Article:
Sports media is dominated by ESPN. Its round-the-clock coverage on Sportscenter, paired with its engaging talk shows, such as “First Take” and “Pardon the Interruption,” constantly serves multitudes of sports fans around the world.
Though ESPN has always been my go-to channel when turning on the TV, lately it’s been disappointing.
If one were to predict before this NBA season that the largest sports conglomerate in the world would consistently cover, analyze and debate an underachieving, below-.500 team, that person would sound ridiculous.
However, that indeed is what’s been happening for months now. The Los Angeles Lakers, usually a Western Conference contender, continue to struggle mightily due to injuries, lack of team chemistry and coaching issues.
ESPN continues to devote time on Sportscenter and its other shows to the Lakers. From press conferences to player tweets, every aspect of the team’s season is discussed on a daily basis.
To the average sports fan craving a wide variety of sports coverage, constant Lakers news gets a little old, especially when other teams around the NBA see great success.
The Spurs, for example, are continuing their dominance. The Thunder are shortly behind in second place. Even the Milwaukee Bucks have better playoff chances than the Lakers. In fact, more than half of the league has better playoff chances, yet none of these teams get the media attention they deserve.
This leads us to the obvious question: Why do the Lakers get so much attention?
Los Angeles is a big media market. It’s a hotbed of Hollywood celebrities and constant drama. The team is similar.
Kobe Bryant, easily one of the best basketball players of all time, provides flashy highlights and intense competitiveness. Metta World Peace, formerly Ron Artest, is an off-the-rails character who seems to always have suspension looming.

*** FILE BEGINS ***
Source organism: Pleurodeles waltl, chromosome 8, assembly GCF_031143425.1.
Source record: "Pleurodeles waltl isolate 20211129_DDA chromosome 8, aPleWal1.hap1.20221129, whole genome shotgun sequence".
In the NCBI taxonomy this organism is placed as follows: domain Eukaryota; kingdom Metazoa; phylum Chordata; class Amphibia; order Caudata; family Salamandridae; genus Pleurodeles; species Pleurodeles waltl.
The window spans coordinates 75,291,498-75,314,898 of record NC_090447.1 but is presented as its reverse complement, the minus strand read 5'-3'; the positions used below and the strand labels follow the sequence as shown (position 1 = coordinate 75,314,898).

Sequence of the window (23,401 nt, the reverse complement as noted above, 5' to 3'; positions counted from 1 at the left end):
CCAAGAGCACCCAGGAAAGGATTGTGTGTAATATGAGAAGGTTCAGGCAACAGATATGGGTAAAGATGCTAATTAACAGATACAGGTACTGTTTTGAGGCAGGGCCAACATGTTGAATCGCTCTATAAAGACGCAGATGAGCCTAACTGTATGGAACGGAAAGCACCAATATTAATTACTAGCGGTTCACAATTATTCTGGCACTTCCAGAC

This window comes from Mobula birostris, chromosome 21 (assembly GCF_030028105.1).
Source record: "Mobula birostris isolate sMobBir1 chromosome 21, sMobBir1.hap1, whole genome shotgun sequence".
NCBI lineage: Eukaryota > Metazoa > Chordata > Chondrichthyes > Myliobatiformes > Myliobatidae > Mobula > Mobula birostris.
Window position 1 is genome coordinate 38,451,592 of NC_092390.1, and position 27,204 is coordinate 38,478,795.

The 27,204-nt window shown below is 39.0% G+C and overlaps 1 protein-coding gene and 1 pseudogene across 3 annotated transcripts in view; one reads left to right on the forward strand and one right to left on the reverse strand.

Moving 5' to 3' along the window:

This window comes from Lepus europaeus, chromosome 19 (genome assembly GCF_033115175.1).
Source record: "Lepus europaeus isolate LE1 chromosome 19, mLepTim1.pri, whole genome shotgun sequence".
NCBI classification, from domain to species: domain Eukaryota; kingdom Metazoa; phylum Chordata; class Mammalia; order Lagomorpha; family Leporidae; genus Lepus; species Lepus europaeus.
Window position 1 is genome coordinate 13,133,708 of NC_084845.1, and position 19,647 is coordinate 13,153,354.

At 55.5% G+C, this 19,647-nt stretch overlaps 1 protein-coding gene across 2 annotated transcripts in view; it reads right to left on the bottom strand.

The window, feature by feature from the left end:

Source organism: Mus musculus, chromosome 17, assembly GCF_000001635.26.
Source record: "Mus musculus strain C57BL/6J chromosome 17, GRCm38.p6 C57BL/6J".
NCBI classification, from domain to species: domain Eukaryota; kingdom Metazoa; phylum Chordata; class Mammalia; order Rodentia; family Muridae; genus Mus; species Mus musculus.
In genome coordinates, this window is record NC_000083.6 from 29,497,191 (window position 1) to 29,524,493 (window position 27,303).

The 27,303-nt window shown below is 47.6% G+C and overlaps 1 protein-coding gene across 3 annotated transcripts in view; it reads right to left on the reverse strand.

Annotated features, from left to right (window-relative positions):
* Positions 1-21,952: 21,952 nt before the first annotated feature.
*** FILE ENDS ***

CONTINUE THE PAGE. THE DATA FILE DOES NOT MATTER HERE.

Dwight Howard and Steve Nash are also newcomers with successful pasts and high expectations that aren’t panning out.
Their former coach, former Cavaliers coach Mike Brown, was fired after only a few games and replaced by Mike D’Antoni, an offensive guru.
Though the storylines seem countless, any other struggling, small-town team would not be getting the attention. We’ve actually seen this before from ESPN.
The New York Jets finished this season 6-10, but gained arguably the most coverage of any other team.
As with the Lakers, the combination of big market (East Rutherford) and big names (Tim Tebow, Mark Sanchez, Rex Ryan) kept the Jets constantly in the news.
There’s no stopping this trend.
Maybe Americans just like to see teams with high expectations fail.
Maybe it’s an inherent trait to anticipate losses in situations like these, and we love to constantly hear about our correctness.
All in all, I’m sure the Spurs and Thunder prefer where they stand at the ESPN headquarters in Bristol, Conn.
They remain under the radar, quietly winning games and securing prime playoff positions.
And as of now, every Lakers fan would give up even a small amount of media attention for some wins.
Phillip Ericksen is a senior journalism major from San Antonio. He is a reporter for the Lariat.